HB778 would ensure employers and career and technical education centers will have ability to work together to ensure training programs will provide the skilled workers needed.

HB791 would reimburse jurors for parking costs and to provide them with fair compensation for lost wages.

HB818 would create a grant program to fund organizations and artists whose work benefits historically marginalized communities.

HB825 would prohibit employers from using an applicant’s credit report for making employment decisions. This prohibition will exist in most cases though exceptions will exist, such as if an individual is applying for an executive position at a financial institution, an individual holds employment that requires a clearance, or the information is required by law.

HB821 would prohibit discriminatory gender-based pay, placing new penalties on employers using such discriminatory wage practices. It further creates the Equal Pay Commission to investigate and study factors causing pay disparity. We need to correct this economic injustice by allowing employees the ability to inquire about wages and requiring employers disclose information about wages.


HB704 would direct the Environmental Quality Board (EQB) to establish statewide maximum contaminant levels for carcinogens and other harmful pollutants found in drinking water systems, so long as the levels do not exceed those promulgated by the federal Environmental Protection Agency.

HB748 would require more frequent testing to identify elevated lead concentrations in our public water systems.

HB783 would prohibit food establishments from using styrofoam temporary packaging for prepared foods.  It would not prohibit the use of polystyrene for retail food products such as meat trays or egg cartons because it is not intended to eliminate functionally necessary packaging materials, but those that are used simply for convenience.  This prohibition is intended to reduce the amount of this harmful material, while encouraging the use of alternatives, such as paper or fiber containers that are more naturally biodegradable.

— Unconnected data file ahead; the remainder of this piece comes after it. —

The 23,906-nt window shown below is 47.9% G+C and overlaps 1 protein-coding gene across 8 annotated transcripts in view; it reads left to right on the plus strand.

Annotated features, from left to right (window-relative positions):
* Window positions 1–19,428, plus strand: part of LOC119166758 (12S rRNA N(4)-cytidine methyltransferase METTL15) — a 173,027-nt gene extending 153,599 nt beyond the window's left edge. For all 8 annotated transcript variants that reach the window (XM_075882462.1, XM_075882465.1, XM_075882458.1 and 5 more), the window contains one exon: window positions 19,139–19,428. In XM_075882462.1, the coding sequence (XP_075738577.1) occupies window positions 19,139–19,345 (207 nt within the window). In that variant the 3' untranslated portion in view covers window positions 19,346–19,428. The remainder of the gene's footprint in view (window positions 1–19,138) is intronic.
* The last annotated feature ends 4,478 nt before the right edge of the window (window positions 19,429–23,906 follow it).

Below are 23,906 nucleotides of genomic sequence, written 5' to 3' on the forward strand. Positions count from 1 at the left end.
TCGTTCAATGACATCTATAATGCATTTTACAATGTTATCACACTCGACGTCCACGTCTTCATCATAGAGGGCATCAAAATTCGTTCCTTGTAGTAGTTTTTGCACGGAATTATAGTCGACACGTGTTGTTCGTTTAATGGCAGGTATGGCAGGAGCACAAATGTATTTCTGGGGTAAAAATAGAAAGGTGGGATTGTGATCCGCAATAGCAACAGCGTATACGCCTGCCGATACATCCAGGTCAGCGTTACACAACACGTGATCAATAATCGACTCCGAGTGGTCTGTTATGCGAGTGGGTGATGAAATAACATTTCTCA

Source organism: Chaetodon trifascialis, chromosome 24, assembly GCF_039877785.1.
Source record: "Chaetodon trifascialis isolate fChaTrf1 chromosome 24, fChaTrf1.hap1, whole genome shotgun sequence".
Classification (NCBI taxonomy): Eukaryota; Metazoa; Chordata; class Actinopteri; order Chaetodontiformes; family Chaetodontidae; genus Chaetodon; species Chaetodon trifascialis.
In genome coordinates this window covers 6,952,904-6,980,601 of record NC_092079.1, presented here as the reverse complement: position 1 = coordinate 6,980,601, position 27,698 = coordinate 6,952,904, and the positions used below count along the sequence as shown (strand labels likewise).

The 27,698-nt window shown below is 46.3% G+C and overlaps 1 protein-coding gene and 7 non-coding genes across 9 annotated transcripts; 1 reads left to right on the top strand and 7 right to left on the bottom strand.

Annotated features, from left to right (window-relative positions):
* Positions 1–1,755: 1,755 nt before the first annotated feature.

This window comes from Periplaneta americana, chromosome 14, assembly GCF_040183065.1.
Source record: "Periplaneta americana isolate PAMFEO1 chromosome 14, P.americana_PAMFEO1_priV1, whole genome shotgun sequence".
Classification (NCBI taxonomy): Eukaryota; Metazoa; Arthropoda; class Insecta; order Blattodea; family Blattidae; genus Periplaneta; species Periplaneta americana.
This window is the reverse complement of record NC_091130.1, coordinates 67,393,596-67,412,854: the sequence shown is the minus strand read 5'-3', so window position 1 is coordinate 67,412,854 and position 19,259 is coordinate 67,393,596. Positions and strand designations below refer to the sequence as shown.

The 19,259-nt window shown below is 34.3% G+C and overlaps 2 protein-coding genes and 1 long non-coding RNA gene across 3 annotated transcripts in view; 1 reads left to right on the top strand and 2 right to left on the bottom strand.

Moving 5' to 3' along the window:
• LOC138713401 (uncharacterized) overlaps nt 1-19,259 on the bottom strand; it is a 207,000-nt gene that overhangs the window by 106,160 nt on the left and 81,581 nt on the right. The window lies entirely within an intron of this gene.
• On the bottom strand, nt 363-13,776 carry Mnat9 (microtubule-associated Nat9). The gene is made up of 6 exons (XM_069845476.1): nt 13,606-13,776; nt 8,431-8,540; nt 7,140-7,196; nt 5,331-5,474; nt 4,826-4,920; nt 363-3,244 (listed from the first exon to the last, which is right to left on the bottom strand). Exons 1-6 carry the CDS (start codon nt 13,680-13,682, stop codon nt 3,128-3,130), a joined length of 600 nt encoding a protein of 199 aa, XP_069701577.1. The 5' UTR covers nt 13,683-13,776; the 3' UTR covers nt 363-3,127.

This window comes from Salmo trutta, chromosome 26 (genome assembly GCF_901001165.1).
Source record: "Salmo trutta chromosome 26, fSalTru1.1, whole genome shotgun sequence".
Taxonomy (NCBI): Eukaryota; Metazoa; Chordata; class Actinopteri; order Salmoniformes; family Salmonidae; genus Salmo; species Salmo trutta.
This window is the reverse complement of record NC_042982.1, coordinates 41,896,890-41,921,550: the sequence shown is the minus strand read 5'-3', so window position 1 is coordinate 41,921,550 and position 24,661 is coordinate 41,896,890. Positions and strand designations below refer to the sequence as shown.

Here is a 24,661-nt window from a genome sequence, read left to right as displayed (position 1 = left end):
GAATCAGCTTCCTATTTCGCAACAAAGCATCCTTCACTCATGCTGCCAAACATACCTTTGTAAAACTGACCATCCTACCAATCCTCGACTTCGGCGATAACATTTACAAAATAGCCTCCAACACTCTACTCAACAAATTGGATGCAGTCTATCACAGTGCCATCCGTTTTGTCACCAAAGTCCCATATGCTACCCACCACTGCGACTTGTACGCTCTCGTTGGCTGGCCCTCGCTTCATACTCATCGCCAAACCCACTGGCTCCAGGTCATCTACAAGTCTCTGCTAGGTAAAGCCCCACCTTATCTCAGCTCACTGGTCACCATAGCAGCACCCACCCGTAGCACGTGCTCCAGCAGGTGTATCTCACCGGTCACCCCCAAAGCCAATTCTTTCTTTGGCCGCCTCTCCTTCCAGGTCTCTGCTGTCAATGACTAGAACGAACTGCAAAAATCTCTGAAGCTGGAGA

HB696 aims to help support community-based violence reduction initiatives by creating the Violence Intervention Program (VIP), a competitive grant program, awarded from a fund of $30 million for three years, administered by the Pennsylvania Commission on Crime and Delinquency for municipalities that have been disproportionately impacted by violence.

HB775 would add animal fighting to the state’s racketeering provisions, which already include insurance fraud, bribery, kidnapping, theft, and bookmaking. This change will allow the state to better address the pattern of illegal activities surrounding animal fighting by providing added tools to prosecutors who target these offenses, both on the county and state level, including longer penalties and higher fines. 


HB705 would guarantee admission into the PASSHE system with junior standing to community college students who complete an approved Associate Degree for Transfer program.

HB712 would establish a program, the Governor’s School of Urban Teaching, that will enable future generations of educators to engage in an intensive summer program designed to demonstrate the rewards and hardships of teaching in an urban environment.

HB707 would require all public schools in Pennsylvania to mark Veterans Day as a school holiday to continue to show our respect for these brave Americans.

HB790 would make sure school districts complete a radon test in every school building at least once every five years. Furthermore, it would require that any newly constructed school buildings be tested within nineteen months of the date of occupancy, and any remodeled school buildings to be tested within nineteen months of completion of the remodeling.

HB787 would require school districts in the Commonwealth to establish policies for the procurement and use of green cleaning products.

HB805 would establish a new shared services grant program for public school entities, including school districts and intermediate units. It would award grant money for shared services such as regionalization, consolidation, shared capacity, boundary change, and personnel sharing.  This approach has been highlighted by the Joint State Government Commission as a way to encourage sharing resources and reducing costs, allowing local governments to benefit from economies of scale. While the Municipal Assistance Program (MAP) offered by the Department of Community and Economic Development (DCED) helps counties and municipalities with shared services, no equivalent program currently exists for education. The sponsor believes by creating one, we would empower school districts to work together by providing state support to locally driven cooperation initiatives, making sure more money is spent on providing services and less on administration.